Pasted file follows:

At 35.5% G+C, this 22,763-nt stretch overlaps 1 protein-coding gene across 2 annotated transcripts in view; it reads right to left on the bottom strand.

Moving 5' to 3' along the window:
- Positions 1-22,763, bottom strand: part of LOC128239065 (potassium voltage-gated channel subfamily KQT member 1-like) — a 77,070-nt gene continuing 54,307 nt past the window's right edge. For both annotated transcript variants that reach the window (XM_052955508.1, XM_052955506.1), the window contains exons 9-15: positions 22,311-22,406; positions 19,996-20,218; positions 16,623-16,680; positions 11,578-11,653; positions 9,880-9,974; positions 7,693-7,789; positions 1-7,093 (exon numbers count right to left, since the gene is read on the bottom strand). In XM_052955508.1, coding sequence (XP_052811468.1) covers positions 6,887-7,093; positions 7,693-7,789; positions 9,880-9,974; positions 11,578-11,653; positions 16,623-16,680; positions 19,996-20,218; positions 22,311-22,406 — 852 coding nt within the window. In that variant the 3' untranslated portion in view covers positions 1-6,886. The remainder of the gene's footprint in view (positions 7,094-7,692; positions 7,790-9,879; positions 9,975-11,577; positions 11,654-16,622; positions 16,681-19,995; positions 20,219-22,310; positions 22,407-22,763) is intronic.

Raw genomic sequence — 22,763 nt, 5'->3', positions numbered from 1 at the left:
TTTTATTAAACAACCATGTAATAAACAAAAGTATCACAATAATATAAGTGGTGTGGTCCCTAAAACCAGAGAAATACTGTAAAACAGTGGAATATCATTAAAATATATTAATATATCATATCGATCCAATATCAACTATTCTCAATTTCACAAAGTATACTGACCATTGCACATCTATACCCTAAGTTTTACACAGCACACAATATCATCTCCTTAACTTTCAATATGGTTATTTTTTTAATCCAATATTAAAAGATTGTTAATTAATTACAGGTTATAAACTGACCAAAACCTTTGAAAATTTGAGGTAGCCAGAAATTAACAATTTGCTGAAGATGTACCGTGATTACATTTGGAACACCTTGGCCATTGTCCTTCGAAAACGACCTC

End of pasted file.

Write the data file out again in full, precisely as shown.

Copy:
At 35.5% G+C, this 22,763-nt stretch overlaps 1 protein-coding gene across 2 annotated transcripts in view; it reads right to left on the bottom strand.

Moving 5' to 3' along the window:
- Positions 1-22,763, bottom strand: part of LOC128239065 (potassium voltage-gated channel subfamily KQT member 1-like) — a 77,070-nt gene continuing 54,307 nt past the window's right edge. For both annotated transcript variants that reach the window (XM_052955508.1, XM_052955506.1), the window contains exons 9-15: positions 22,311-22,406; positions 19,996-20,218; positions 16,623-16,680; positions 11,578-11,653; positions 9,880-9,974; positions 7,693-7,789; positions 1-7,093 (exon numbers count right to left, since the gene is read on the bottom strand). In XM_052955508.1, coding sequence (XP_052811468.1) covers positions 6,887-7,093; positions 7,693-7,789; positions 9,880-9,974; positions 11,578-11,653; positions 16,623-16,680; positions 19,996-20,218; positions 22,311-22,406 — 852 coding nt within the window. In that variant the 3' untranslated portion in view covers positions 1-6,886. The remainder of the gene's footprint in view (positions 7,094-7,692; positions 7,790-9,879; positions 9,975-11,577; positions 11,654-16,622; positions 16,681-19,995; positions 20,219-22,310; positions 22,407-22,763) is intronic.

Raw genomic sequence — 22,763 nt, 5'->3', positions numbered from 1 at the left:
TTTTATTAAACAACCATGTAATAAACAAAAGTATCACAATAATATAAGTGGTGTGGTCCCTAAAACCAGAGAAATACTGTAAAACAGTGGAATATCATTAAAATATATTAATATATCATATCGATCCAATATCAACTATTCTCAATTTCACAAAGTATACTGACCATTGCACATCTATACCCTAAGTTTTACACAGCACACAATATCATCTCCTTAACTTTCAATATGGTTATTTTTTTAATCCAATATTAAAAGATTGTTAATTAATTACAGGTTATAAACTGACCAAAACCTTTGAAAATTTGAGGTAGCCAGAAATTAACAATTTGCTGAAGATGTACCGTGATTACATTTGGAACACCTTGGCCATTGTCCTTCGAAAACGACCTC